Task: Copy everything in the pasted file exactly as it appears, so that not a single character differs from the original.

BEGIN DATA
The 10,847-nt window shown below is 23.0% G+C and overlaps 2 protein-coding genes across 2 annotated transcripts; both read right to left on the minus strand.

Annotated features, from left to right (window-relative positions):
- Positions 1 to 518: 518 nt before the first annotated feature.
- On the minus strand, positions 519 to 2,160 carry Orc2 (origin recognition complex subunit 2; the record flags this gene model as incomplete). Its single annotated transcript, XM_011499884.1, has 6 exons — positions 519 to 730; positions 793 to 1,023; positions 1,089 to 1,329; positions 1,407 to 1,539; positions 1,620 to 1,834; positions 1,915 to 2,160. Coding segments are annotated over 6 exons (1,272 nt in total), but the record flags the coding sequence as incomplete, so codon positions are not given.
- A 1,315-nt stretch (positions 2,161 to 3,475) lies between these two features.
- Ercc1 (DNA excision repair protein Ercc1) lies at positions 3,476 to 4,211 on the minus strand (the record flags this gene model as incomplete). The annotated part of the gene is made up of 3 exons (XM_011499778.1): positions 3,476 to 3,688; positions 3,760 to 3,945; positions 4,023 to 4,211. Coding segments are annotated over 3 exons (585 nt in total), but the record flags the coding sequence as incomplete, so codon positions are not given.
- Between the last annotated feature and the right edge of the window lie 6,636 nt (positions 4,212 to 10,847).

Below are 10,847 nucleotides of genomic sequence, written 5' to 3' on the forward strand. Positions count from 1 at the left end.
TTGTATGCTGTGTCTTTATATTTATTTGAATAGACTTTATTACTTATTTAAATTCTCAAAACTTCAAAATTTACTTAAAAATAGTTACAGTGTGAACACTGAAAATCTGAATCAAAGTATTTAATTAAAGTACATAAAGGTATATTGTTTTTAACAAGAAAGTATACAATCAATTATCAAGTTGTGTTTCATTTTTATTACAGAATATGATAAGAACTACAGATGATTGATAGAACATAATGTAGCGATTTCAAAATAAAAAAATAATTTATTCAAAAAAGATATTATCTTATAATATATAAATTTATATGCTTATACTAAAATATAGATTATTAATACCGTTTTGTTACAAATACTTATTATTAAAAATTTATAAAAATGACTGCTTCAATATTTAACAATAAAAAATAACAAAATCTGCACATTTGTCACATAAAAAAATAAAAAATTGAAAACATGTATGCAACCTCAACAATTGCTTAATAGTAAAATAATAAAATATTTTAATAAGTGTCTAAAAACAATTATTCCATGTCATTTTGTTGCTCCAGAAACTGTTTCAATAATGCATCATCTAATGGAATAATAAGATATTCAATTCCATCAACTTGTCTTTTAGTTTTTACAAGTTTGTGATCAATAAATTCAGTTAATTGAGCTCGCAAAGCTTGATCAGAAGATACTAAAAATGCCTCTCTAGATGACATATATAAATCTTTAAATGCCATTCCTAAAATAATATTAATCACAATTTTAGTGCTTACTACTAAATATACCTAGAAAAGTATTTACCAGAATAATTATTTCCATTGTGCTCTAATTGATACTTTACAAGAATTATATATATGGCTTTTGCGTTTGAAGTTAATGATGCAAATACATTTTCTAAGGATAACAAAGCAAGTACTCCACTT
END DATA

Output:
The 10,847-nt window shown below is 23.0% G+C and overlaps 2 protein-coding genes across 2 annotated transcripts; both read right to left on the minus strand.

Annotated features, from left to right (window-relative positions):
- Positions 1 to 518: 518 nt before the first annotated feature.
- On the minus strand, positions 519 to 2,160 carry Orc2 (origin recognition complex subunit 2; the record flags this gene model as incomplete). Its single annotated transcript, XM_011499884.1, has 6 exons — positions 519 to 730; positions 793 to 1,023; positions 1,089 to 1,329; positions 1,407 to 1,539; positions 1,620 to 1,834; positions 1,915 to 2,160. Coding segments are annotated over 6 exons (1,272 nt in total), but the record flags the coding sequence as incomplete, so codon positions are not given.
- A 1,315-nt stretch (positions 2,161 to 3,475) lies between these two features.
- Ercc1 (DNA excision repair protein Ercc1) lies at positions 3,476 to 4,211 on the minus strand (the record flags this gene model as incomplete). The annotated part of the gene is made up of 3 exons (XM_011499778.1): positions 3,476 to 3,688; positions 3,760 to 3,945; positions 4,023 to 4,211. Coding segments are annotated over 3 exons (585 nt in total), but the record flags the coding sequence as incomplete, so codon positions are not given.
- Between the last annotated feature and the right edge of the window lie 6,636 nt (positions 4,212 to 10,847).

Below are 10,847 nucleotides of genomic sequence, written 5' to 3' on the forward strand. Positions count from 1 at the left end.
TTGTATGCTGTGTCTTTATATTTATTTGAATAGACTTTATTACTTATTTAAATTCTCAAAACTTCAAAATTTACTTAAAAATAGTTACAGTGTGAACACTGAAAATCTGAATCAAAGTATTTAATTAAAGTACATAAAGGTATATTGTTTTTAACAAGAAAGTATACAATCAATTATCAAGTTGTGTTTCATTTTTATTACAGAATATGATAAGAACTACAGATGATTGATAGAACATAATGTAGCGATTTCAAAATAAAAAAATAATTTATTCAAAAAAGATATTATCTTATAATATATAAATTTATATGCTTATACTAAAATATAGATTATTAATACCGTTTTGTTACAAATACTTATTATTAAAAATTTATAAAAATGACTGCTTCAATATTTAACAATAAAAAATAACAAAATCTGCACATTTGTCACATAAAAAAATAAAAAATTGAAAACATGTATGCAACCTCAACAATTGCTTAATAGTAAAATAATAAAATATTTTAATAAGTGTCTAAAAACAATTATTCCATGTCATTTTGTTGCTCCAGAAACTGTTTCAATAATGCATCATCTAATGGAATAATAAGATATTCAATTCCATCAACTTGTCTTTTAGTTTTTACAAGTTTGTGATCAATAAATTCAGTTAATTGAGCTCGCAAAGCTTGATCAGAAGATACTAAAAATGCCTCTCTAGATGACATATATAAATCTTTAAATGCCATTCCTAAAATAATATTAATCACAATTTTAGTGCTTACTACTAAATATACCTAGAAAAGTATTTACCAGAATAATTATTTCCATTGTGCTCTAATTGATACTTTACAAGAATTATATATATGGCTTTTGCGTTTGAAGTTAATGATGCAAATACATTTTCTAAGGATAACAAAGCAAGTACTCCACTT